Arts Review: Rapunzel

Dir .Lu Kemp, The Citizens Theatre,28th November – 3rd January

Themes of repressed sexuality, an underlying message that death is inescapable, eyes being viciously stabbed and gun violence aplenty. It can only mean one thing- a panto at the Citizens Theatre.

This plot-heavy, whirlwind adaptation of Annie Siddons’s Rapunzel is an intriguing mix of dark, captivating story-telling and that feel-good panto atmosphere you’re looking for at Christmas time.

The show begins with Rapunzel being orphaned in the gardens of Mother Gothel which spectacularly demonstrates the thrifty, creative stage design of Rachel Canning. From resourceful, colourful hand-puppets made from gardening tools to the fantastic usage of long ropes hanging across the stage to represent Rapunzel’s infinitely long hair it is truly a beautiful set to behold.

Jessica Hardwick portrays the peppy, strong-willed heroine everyone loves to see in a female lead. Donning dungarees and quirky red doc martens,Rapunzel reminds us that not every heroine in need of rescue is a Princess.

The Citizens’ cast demonstrates their incredible versatile skills as they take on many different roles. The music ensemble’s inclusion which occasionally cracks the fourth wall in an inquisitive way is a delight.

The story offers various twists and turns, from acts of selfish parenting to a Prince who’s only villainous motivation is wishing to save his country from economic downfall using any means to this end. Hmm, that’s a new one for the panto stage. Wicked step-mothers, charming princes and the typical comic relief characters are all present meaning that audience interaction and glitzy dance scenes entertain the masses of children that grace the theatre at this time of year.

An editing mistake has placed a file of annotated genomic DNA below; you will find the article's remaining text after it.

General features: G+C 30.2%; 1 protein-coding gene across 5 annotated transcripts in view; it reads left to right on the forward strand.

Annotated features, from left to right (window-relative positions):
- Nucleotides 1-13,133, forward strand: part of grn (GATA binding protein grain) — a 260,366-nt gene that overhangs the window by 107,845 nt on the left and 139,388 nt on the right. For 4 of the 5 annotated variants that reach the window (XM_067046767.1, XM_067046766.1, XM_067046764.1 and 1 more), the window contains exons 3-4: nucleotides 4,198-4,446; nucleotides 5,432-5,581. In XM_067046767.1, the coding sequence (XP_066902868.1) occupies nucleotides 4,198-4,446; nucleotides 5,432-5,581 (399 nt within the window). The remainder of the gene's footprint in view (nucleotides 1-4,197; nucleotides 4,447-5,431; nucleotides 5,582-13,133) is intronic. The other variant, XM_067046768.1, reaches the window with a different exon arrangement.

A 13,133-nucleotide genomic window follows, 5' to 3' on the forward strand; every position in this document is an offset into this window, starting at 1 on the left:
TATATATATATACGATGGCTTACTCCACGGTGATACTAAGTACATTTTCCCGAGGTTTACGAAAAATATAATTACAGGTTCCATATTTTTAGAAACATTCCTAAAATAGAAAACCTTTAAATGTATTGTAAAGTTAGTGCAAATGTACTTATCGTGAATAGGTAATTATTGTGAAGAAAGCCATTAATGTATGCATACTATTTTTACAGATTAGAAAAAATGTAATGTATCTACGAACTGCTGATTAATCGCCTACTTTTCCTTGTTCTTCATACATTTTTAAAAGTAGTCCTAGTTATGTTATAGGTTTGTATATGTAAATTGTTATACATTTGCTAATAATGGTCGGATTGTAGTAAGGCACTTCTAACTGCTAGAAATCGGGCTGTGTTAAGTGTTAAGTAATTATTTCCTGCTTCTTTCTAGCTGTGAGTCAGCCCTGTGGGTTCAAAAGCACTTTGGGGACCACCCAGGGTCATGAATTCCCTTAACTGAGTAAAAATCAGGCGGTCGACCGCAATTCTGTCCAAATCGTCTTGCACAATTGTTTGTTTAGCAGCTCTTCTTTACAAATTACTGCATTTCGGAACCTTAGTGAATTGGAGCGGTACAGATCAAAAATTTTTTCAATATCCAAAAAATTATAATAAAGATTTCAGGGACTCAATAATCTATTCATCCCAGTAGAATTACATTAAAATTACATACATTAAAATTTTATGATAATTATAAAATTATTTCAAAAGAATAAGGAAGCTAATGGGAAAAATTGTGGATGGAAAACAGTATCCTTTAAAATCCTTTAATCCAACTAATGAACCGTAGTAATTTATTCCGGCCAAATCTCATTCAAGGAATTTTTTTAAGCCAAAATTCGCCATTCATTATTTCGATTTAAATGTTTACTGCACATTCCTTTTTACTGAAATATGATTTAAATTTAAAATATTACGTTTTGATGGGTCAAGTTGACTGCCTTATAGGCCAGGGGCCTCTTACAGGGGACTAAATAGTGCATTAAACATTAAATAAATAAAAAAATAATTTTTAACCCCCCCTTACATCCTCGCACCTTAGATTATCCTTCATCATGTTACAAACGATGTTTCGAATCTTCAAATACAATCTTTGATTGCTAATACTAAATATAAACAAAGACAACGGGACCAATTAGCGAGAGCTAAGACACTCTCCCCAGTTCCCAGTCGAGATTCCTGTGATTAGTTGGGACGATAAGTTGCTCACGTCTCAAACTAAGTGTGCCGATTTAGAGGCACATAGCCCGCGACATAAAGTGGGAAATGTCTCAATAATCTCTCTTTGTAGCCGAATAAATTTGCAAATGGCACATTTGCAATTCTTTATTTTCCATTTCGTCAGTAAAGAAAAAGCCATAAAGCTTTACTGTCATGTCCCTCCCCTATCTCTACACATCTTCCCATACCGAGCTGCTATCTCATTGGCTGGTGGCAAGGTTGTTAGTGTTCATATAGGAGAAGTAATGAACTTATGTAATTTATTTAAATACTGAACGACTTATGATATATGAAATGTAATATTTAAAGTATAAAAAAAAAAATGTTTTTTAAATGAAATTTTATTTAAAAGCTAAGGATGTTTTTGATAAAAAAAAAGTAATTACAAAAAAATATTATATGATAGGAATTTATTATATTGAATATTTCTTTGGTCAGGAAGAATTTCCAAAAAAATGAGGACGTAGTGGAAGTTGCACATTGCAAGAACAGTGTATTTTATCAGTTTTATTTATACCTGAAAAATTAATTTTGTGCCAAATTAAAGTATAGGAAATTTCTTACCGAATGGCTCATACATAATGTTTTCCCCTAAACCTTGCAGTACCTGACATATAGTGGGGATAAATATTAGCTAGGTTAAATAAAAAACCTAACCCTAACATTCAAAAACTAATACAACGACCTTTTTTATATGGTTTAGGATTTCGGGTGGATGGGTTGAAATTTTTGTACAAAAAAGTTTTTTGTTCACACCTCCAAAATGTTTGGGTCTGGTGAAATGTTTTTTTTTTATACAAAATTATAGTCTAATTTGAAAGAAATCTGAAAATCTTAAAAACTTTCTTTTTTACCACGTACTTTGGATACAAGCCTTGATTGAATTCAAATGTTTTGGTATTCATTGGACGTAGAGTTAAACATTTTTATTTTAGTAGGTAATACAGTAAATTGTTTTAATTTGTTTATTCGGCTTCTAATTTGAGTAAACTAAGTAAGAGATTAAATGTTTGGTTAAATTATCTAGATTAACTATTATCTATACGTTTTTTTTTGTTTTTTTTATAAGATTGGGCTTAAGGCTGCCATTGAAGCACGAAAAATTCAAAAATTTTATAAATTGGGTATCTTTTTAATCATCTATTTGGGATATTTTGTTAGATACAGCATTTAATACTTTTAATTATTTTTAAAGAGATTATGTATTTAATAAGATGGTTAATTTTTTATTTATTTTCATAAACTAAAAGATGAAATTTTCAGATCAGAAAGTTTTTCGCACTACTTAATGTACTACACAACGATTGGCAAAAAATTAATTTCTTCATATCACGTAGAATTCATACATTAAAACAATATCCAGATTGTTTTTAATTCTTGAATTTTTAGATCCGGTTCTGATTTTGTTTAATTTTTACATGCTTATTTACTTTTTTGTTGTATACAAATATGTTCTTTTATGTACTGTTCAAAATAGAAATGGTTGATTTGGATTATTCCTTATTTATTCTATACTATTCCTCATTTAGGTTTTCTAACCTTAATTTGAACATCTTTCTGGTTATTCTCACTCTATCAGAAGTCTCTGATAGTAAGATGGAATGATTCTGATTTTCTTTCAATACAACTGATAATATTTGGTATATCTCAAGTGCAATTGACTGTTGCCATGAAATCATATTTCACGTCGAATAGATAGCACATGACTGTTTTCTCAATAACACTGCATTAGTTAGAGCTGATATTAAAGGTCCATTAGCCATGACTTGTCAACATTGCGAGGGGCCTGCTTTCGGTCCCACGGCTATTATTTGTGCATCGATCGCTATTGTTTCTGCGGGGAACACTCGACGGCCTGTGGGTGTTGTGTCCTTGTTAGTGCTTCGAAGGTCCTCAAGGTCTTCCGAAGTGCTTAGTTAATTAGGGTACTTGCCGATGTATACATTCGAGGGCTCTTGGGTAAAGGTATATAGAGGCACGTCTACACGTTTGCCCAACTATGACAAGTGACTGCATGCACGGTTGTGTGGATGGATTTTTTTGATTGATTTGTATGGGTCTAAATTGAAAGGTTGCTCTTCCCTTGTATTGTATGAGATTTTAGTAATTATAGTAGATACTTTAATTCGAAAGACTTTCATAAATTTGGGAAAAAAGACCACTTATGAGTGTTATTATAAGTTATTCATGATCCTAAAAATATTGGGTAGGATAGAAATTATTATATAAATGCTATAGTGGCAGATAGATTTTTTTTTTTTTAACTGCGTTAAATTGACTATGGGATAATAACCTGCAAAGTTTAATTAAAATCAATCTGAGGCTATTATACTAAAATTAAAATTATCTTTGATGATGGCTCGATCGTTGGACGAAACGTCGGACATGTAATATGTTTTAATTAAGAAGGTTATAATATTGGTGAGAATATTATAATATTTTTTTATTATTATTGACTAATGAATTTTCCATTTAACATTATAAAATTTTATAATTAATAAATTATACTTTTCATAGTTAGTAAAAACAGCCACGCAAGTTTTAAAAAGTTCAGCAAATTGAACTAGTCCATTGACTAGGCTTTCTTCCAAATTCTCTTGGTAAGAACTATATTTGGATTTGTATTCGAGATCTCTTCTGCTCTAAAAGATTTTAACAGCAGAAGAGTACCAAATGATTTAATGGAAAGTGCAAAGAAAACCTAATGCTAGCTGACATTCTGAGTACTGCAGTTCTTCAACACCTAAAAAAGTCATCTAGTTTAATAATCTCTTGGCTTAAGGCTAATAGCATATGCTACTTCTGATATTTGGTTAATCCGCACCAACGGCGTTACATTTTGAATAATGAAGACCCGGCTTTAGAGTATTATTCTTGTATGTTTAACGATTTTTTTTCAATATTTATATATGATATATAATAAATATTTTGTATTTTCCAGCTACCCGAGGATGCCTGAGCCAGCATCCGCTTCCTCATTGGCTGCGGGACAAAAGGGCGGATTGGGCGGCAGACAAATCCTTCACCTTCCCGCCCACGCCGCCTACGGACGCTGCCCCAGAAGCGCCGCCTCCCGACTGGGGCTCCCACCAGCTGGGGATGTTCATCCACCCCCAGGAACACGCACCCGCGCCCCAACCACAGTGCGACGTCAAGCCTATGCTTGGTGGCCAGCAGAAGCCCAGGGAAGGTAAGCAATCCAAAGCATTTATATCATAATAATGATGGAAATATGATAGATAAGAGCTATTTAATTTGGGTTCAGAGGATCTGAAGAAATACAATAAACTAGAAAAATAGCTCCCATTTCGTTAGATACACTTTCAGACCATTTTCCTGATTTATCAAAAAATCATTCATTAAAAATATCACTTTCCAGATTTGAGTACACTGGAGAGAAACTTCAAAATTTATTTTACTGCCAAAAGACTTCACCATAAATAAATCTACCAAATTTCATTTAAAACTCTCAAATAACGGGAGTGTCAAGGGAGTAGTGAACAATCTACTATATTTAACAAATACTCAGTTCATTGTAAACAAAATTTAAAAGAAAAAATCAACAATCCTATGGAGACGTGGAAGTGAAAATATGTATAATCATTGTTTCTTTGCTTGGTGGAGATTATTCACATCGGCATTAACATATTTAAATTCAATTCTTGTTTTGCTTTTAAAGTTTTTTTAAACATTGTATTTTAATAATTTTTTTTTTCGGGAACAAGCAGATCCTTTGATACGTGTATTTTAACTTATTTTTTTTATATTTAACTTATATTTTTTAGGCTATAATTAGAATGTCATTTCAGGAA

The humour of the script is reminiscent of watching Pixar films 10 years later- the jokes are just enough to keep the kids laughing whilst the older members of the audience appreciate the occasional elusive mature humour.

It’s a welcome relief to see a pantomime that is not so cheesy that adult audiences may lose interest or feel a little second hand embarrassment at the audience participation. Yet Rapunzel does not take itself so seriously that the joy and fun is taken out of the genre. A definite must-see this Christmas.

[Chiara Bullen – @bullieob]

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